We’ve spent good time opening ourselves to God’s presence in Creation this week. In my photography, that usually takes the form of awareness of the divine in the beauty of this earth, but we’ve gone beyond that these past days, seeking to experience ourselves as one with all that is.
To know yourself as part of something larger: a profoundly spiritual experience, whether God is mentioned or not. Also the beginning of compassion, which I’ll be preaching on when I return. Continue reading
Butterfly: Emblem of transformation. Douglas V. Steere, the Quaker sage, wrote that that only “saints” can change the world, that all social transformation must begin with personal transformation, that resistance to evil must “begin from within.” Certainly the cause was urgent enough; he was writing in the spring of 1943. Friends, we had better get busy.
From our morning meditation:
Rejoice in the glorious and sacred Giver of Life,
clothe yourself with joy!
Feel your heart expand in gratitude,
and learn from the earth of humility.
(from Psalm 119 in Psalms for Praying, Nan C. Merrill)
Today is the anniversary of one of those odd little events that feel nearly inconsequential at the time, but in retrospect seem to have changed everything. On this date in 2007, I clicked to submit an online form enrolling in a course titled “Reconciliation & Restorative Justice” at a school I’d never heard of until shortly before I signed up to attend.
I’d been an MA student in theology at a small college in New Jersey, but a large cohort had graduated out of the program at the end of the previous semester, and for those few who remained, just one course was being offered. I believe it was called “The Mystery of Christ.” In those days I was most interested in Christian ethics, and it didn’t much appeal to me (sorry, J.) so I looked around for something else, and this was what I found. I went ahead and submitted the form, and I think it it was just a few minutes later that I received an email from Jim Murphy welcoming me to the General Theological Seminary. Continue reading
We’re going to do something a little different this morning. Instead of having the usual kind of sermon, we’re going to do what’s called an Instructed Eucharist, where we’ll stop at several points during the service and briefly explain what’s happening. I hope each one of us will hear something new in this – or be reminded of something we haven’t thought about lately – and I hope that might open us to a deeper experience of worship, today and going forward.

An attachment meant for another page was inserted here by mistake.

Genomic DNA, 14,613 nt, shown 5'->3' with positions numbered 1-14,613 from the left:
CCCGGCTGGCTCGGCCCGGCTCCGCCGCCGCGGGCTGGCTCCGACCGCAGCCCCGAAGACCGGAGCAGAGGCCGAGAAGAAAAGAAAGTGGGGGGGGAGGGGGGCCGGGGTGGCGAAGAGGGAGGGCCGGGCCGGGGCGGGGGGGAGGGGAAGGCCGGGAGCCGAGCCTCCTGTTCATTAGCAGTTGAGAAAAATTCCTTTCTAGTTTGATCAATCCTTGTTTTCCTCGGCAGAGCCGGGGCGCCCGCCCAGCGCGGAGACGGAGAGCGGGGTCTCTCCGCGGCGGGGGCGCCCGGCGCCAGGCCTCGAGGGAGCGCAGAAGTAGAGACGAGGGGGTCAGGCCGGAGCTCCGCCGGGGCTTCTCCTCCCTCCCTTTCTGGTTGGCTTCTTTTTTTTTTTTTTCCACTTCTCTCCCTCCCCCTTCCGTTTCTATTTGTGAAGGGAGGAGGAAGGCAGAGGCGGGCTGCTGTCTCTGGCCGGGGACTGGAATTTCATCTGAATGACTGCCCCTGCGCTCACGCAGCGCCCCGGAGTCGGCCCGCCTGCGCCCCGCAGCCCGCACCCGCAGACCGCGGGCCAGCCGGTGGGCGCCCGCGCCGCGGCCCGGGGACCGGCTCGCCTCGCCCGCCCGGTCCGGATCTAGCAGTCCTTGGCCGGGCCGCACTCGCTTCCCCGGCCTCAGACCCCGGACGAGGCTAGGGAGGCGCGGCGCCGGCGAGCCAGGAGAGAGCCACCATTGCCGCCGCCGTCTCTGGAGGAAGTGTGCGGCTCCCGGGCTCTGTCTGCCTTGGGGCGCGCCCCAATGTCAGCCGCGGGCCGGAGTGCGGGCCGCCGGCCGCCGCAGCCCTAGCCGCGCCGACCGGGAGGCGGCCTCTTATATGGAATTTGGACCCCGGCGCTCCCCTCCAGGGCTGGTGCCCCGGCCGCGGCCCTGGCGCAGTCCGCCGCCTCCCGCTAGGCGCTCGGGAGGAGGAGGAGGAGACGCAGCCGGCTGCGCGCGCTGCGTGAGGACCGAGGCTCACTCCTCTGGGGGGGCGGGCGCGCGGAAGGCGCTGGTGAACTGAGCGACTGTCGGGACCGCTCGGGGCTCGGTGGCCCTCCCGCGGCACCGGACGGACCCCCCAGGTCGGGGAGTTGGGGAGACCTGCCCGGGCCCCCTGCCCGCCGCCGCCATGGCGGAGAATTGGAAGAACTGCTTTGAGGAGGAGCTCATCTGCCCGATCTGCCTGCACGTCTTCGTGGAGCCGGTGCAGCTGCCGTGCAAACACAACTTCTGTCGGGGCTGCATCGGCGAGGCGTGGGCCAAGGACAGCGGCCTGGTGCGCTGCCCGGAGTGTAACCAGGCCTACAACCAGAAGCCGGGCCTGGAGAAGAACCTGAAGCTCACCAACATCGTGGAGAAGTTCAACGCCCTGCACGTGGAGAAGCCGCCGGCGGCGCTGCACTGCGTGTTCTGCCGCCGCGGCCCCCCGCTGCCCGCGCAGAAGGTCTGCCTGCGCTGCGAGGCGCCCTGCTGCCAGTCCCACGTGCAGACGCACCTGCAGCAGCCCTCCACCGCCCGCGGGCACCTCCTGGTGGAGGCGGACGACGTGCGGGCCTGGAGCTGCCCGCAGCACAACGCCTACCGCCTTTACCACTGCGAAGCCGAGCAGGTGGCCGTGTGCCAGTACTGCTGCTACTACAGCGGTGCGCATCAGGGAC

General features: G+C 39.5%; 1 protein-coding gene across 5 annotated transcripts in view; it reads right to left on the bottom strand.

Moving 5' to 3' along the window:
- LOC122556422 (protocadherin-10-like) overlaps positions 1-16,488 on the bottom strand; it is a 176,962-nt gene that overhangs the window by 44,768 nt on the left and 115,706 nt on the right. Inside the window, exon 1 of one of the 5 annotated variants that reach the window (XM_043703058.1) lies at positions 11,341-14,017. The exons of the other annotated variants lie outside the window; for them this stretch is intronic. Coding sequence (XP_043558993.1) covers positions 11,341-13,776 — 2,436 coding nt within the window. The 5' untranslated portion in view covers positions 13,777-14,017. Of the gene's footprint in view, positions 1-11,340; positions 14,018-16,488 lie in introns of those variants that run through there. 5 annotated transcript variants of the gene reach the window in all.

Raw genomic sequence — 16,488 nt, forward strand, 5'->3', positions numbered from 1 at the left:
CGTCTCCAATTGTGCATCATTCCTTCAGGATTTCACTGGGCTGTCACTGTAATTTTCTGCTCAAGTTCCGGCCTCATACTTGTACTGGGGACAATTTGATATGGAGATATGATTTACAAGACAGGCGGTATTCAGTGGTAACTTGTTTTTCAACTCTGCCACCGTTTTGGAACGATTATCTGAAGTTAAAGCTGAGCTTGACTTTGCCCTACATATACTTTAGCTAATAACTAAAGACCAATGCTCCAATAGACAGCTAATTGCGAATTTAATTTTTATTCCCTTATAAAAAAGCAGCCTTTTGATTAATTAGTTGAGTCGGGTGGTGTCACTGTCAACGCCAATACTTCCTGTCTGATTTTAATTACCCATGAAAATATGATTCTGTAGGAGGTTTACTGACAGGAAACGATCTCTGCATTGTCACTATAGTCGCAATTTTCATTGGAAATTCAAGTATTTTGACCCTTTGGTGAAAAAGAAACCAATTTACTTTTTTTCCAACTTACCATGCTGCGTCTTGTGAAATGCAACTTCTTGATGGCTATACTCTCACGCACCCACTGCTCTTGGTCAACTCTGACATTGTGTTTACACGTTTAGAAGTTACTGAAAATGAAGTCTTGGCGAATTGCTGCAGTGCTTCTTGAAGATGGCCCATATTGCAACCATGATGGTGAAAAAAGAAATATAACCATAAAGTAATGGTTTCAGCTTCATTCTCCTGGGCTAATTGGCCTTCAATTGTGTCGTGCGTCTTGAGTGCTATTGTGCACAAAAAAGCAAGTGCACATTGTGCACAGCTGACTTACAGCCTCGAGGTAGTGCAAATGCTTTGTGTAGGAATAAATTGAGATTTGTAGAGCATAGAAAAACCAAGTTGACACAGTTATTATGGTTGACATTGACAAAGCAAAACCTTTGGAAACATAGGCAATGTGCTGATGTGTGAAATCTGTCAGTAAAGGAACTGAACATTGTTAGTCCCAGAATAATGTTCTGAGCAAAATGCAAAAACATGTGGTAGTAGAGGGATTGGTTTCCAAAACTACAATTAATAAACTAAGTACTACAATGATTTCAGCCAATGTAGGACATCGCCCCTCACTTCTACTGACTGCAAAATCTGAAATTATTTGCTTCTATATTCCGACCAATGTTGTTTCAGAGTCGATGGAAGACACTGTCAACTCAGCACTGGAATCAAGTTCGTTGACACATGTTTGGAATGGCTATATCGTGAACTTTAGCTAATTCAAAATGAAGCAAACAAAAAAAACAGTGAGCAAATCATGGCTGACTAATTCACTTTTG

Let’s start by giving the thing its proper name. Our principal service of worship in the Episcopal Church is called Holy Eucharist in the Book of Common Prayer. We sometimes use other names, including Holy Communion, or the Lord’s Supper, and in some Episcopal Churches you’ll even hear it called the Mass, which comes from the Latin for the words of dismissal: Ite, missa est, or Go, the dismissal is made. Because what we do here doesn’t end at the door. It continues with our being sent forth from church into the world to live what we’ve just experienced.
Eucharist comes from the Greek word meaning thanksgiving. The entire service is an expression of gratitude, and it’s not something the priest does while the people just watch – it’s something we all do together. That’s the idea behind the prayers that are said by the whole assembly, the hymns we sing, and all the standing, sitting, and kneeling we do. Continue reading
Of course we did some church touring on our vacation.
In calm and cool and silence, once again
I find my old accustomed place among
My brethren …
There, syllabled by silence, let me hear
The still small voice which reached the prophet’s ear.
“First-Day Thoughts,” John Greenleaf Whittier
Third Haven Friends Meeting, Easton, MD
This sign inspired an interesting dinner conversation. He said, do something to help another person every day. I said, make sure people know how much I love them. I’m living some of my dreams now, and I’m grateful; what’s left? I do look forward to having a conversation with my baby granddaughter, and I’d love to see the Northern Lights …You?
The very best place in the world to be is in his arms, or hers. Dad is the most amusing fellow, full of funny tricks; Mom is the ultimate source of love and sustenance. From this vantage point she’ll work at catching the eye of everyone she passes; she doesn’t doubt that they’d be pleased to receive her smile and return it. I’m so grateful to have raised my children in a time and place of peace and plenty; grateful, too, that my granddaughter can view the world as a fundamentally safe place. But I cry for all the children whose world isn’t safe: the children of Mosul and all the war-torn places of the world; the children of South Sudan, Nigeria, and Yemen who don’t have enough to eat; the children who don’t have access to education or health care; the children whose parents fear gun violence, overdose, and all the other threats. So pray for the children, but remember too that these are all things we can change if we have the will to do so.